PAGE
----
iPhone 7 Heaven

“Quarterly revenues of 78.4 billion Dollars bested the markets expectations, and unit sales of the newer iPhone clocked 78.29 million. Again, above expectations, which were in the region of 76 million.”


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To market to market to buy a fat pig Stocks rose marginally in the city founded on gold, financials rebounded by two-thirds of a percent, the overall market added one quarter of a percent by the time the bell clanged for closing time. Kumba and AngloGold Ashanti found their stock prices at the top of the “winners” column, in the losers was Bidvest and South32, as well as Mediclinic and Steinhoff. Brexit …. yech, the timelines may well be closer than we think. We shall see, there is little price in trying to second guess what the outcomes of French elections, or Dutch elections are likely to be. Seeing as we are in the midst of a very heavy earnings season, we will focus on that. It is, using Quality Street as an example and in dipping into the box, my favourite favourite.

Stocks across the oceans and seas in New York, New York, were mixed, the Dow Jones down over 100 points on the session (just over half a percent these days), the S&P 500 closed down nearly one-tenth of a percent and the nerds of NASDAQ just squeaked into the green. Healthcare stocks added nearly a percent and one-third, a meeting with the president revealed little over the pricing of the products, in the end these businesses spend hundreds of billions of Dollars on Research and Development. UPS whiffed on earnings, the stock sank nearly 7 percent. Under Armour was caned, we will review that one in a bit.


Time. You have it, I have it, we all have it. It does not matter whether you are Warren Buffet, Charlie Munger or Big Jo (Person on the street Jo), there are 24 hours in a day and you can choose to use them any way you want. There is no way that I will be able to buy more time, Buffett says in this interview with Charlie Rose. He is joined again by Bill Gates, this follows from a few days ago at Columbia University – Bill Gates and Warren Buffett. I urge you to watch what is nearly an hour long interview. Meryl Streep, that over-rated actress with 400 plus nominations from the industry, says that life without Charlie Rose (the interviewer) is not worth living.

Some highlights include when Charlie asks Warren about 2 percent economic growth. He answers something like this “The goose (the US) will keep laying golden eggs. 2 percent is good. 19 thousand per capita, which is greater than a whole lot of countries is what will be added in a generation.” Buffett arrives at a number of nearly 80 thousand Dollars of “stuff” being contributed per capita in a generation’s time, that seems like a great outcome to him. I agree.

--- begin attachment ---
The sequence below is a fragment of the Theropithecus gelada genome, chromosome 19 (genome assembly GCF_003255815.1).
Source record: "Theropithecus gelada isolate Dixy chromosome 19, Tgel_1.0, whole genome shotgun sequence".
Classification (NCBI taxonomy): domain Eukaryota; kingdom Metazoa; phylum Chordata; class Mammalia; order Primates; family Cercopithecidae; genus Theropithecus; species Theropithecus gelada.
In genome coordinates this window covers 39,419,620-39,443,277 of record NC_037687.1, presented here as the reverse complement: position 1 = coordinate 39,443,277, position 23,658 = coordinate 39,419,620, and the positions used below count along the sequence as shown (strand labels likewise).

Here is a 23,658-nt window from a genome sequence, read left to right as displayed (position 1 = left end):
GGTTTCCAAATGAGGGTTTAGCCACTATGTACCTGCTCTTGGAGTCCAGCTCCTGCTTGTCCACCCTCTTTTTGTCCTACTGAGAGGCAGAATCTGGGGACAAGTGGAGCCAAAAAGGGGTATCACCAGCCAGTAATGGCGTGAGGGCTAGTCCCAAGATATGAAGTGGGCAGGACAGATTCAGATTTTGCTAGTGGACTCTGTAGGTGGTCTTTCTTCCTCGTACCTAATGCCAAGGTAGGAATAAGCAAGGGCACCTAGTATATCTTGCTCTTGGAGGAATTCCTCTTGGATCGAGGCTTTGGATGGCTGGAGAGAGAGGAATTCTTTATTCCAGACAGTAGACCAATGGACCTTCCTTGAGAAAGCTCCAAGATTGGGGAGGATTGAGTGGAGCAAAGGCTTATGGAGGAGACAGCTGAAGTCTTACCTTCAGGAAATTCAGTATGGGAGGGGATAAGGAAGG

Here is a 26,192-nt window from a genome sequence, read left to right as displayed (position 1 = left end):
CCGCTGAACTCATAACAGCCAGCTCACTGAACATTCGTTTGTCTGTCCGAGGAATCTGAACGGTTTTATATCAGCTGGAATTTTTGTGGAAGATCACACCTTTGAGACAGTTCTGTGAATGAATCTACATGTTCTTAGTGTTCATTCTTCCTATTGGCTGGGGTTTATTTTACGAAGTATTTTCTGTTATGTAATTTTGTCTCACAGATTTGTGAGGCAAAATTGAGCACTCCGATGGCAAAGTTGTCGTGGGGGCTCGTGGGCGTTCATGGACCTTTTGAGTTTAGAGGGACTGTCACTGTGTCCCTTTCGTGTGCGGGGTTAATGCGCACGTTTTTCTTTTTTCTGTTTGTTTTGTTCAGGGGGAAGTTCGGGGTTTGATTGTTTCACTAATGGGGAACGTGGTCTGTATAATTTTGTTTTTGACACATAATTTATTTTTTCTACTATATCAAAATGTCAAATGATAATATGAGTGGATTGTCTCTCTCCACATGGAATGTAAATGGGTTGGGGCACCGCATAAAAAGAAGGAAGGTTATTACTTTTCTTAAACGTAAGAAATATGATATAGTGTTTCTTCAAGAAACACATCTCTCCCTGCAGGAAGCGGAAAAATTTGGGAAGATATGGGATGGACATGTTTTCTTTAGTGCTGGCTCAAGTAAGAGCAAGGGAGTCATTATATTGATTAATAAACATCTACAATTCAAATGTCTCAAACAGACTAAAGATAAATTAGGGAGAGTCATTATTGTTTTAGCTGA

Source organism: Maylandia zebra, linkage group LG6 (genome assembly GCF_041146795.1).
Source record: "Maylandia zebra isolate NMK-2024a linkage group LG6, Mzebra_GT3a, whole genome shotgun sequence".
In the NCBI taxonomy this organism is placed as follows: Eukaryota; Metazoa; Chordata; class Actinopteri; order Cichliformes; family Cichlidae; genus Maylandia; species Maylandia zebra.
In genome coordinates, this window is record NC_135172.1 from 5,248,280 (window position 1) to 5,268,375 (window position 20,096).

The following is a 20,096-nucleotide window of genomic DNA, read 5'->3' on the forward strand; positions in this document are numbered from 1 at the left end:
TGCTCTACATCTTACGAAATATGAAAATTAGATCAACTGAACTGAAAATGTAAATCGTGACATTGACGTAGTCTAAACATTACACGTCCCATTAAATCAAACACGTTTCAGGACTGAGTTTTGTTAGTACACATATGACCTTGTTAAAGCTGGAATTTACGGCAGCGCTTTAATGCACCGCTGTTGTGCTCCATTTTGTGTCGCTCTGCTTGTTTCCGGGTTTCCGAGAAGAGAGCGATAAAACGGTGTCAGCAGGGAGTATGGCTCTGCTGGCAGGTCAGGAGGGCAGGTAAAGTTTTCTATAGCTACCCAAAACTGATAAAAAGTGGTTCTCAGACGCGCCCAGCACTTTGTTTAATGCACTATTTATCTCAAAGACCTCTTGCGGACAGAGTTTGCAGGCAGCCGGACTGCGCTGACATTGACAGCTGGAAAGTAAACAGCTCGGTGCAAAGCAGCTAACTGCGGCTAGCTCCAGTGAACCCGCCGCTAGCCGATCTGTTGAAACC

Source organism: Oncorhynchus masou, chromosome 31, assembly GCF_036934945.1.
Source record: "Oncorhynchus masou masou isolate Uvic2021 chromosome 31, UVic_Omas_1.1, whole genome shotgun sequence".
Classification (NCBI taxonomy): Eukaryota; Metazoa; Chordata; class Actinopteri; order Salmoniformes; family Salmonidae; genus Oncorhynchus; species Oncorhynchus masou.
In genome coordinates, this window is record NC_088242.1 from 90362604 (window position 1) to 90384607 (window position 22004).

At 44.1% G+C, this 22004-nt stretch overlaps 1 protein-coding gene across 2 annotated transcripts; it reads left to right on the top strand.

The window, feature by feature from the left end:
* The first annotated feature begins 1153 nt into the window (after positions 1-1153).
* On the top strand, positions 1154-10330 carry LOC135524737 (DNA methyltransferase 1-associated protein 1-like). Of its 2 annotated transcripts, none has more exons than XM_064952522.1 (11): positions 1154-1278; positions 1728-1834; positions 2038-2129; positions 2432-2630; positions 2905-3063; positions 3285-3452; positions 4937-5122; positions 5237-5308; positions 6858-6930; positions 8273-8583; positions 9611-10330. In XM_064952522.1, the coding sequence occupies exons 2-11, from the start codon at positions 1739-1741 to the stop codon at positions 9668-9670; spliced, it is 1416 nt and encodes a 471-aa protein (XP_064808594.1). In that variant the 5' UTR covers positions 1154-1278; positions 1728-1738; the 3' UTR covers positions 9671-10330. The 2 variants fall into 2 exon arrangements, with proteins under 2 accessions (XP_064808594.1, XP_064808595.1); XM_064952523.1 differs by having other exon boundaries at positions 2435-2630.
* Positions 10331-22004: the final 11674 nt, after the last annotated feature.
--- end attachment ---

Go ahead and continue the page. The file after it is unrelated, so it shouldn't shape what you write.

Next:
The greatest satisfaction is in appreciating and having good health. Buffett says that he enjoys running Berkshire, it is one of his great pleasures. “I own the brush and canvas, which is unlimited, and I get to do it with people I like”. He says that it is important to like those people. I don’t have to answer to Wall Street, and I do not have to worry about what they think of my quarterly filings. Business is easier than philanthropy, says Buffett. The most important teaching job, says Buffett, is to teach your kids. Get good at that, you will be just fine, in terms of your mental well being. And …. as he says many times over, I have never had a fight with my business partner, Charlie Munger in all the years they have known one another, that extends to 57 years.

Bill Gates – Still on a steep learning curve, the same as when he was at Microsoft. He worries, like Warren Buffett about nuclear war, both of them make reference to the Einstein-Szilard Letter. A few years later, they agree, and the Nazis may have reached nuclear capability first. That may have changed the course of history. This is why they (Gates and Buffett) fear a nuclear war. Strangely, and a little out there, Gates suggests that if nuclear power was refined to be cheaper and safer, that may be a more viable option for power generation. At some distance I agree with him, the waste disposal and safety concerns have forced people away from this idea.